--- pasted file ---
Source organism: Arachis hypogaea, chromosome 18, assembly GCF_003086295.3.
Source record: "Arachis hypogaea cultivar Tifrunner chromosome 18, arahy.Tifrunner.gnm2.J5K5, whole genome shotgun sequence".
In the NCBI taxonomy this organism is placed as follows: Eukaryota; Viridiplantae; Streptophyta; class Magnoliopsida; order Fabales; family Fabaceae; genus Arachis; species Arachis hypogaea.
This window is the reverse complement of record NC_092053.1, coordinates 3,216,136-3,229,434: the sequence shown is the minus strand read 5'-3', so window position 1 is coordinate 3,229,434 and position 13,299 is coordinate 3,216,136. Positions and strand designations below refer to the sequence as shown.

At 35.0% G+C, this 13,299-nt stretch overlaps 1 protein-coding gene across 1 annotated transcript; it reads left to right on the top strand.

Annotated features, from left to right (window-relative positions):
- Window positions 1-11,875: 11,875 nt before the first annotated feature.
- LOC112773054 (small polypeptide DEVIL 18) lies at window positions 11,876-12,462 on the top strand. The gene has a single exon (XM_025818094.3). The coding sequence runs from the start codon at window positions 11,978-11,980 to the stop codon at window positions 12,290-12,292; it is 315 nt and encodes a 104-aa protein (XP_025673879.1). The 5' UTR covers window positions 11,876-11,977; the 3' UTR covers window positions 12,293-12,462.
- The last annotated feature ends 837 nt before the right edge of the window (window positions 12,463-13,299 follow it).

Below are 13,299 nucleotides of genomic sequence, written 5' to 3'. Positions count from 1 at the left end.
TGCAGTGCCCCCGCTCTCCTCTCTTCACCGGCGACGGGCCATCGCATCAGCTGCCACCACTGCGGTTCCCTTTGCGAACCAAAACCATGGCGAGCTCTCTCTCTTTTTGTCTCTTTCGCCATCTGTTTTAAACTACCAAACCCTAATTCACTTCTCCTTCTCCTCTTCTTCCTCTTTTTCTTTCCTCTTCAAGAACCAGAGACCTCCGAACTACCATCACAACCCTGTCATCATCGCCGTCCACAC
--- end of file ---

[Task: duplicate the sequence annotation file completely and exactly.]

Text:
Source organism: Arachis hypogaea, chromosome 18, assembly GCF_003086295.3.
Source record: "Arachis hypogaea cultivar Tifrunner chromosome 18, arahy.Tifrunner.gnm2.J5K5, whole genome shotgun sequence".
In the NCBI taxonomy this organism is placed as follows: Eukaryota; Viridiplantae; Streptophyta; class Magnoliopsida; order Fabales; family Fabaceae; genus Arachis; species Arachis hypogaea.
This window is the reverse complement of record NC_092053.1, coordinates 3,216,136-3,229,434: the sequence shown is the minus strand read 5'-3', so window position 1 is coordinate 3,229,434 and position 13,299 is coordinate 3,216,136. Positions and strand designations below refer to the sequence as shown.

At 35.0% G+C, this 13,299-nt stretch overlaps 1 protein-coding gene across 1 annotated transcript; it reads left to right on the top strand.

Annotated features, from left to right (window-relative positions):
- Window positions 1-11,875: 11,875 nt before the first annotated feature.
- LOC112773054 (small polypeptide DEVIL 18) lies at window positions 11,876-12,462 on the top strand. The gene has a single exon (XM_025818094.3). The coding sequence runs from the start codon at window positions 11,978-11,980 to the stop codon at window positions 12,290-12,292; it is 315 nt and encodes a 104-aa protein (XP_025673879.1). The 5' UTR covers window positions 11,876-11,977; the 3' UTR covers window positions 12,293-12,462.
- The last annotated feature ends 837 nt before the right edge of the window (window positions 12,463-13,299 follow it).

Below are 13,299 nucleotides of genomic sequence, written 5' to 3'. Positions count from 1 at the left end.
TGCAGTGCCCCCGCTCTCCTCTCTTCACCGGCGACGGGCCATCGCATCAGCTGCCACCACTGCGGTTCCCTTTGCGAACCAAAACCATGGCGAGCTCTCTCTCTTTTTGTCTCTTTCGCCATCTGTTTTAAACTACCAAACCCTAATTCACTTCTCCTTCTCCTCTTCTTCCTCTTTTTCTTTCCTCTTCAAGAACCAGAGACCTCCGAACTACCATCACAACCCTGTCATCATCGCCGTCCACAC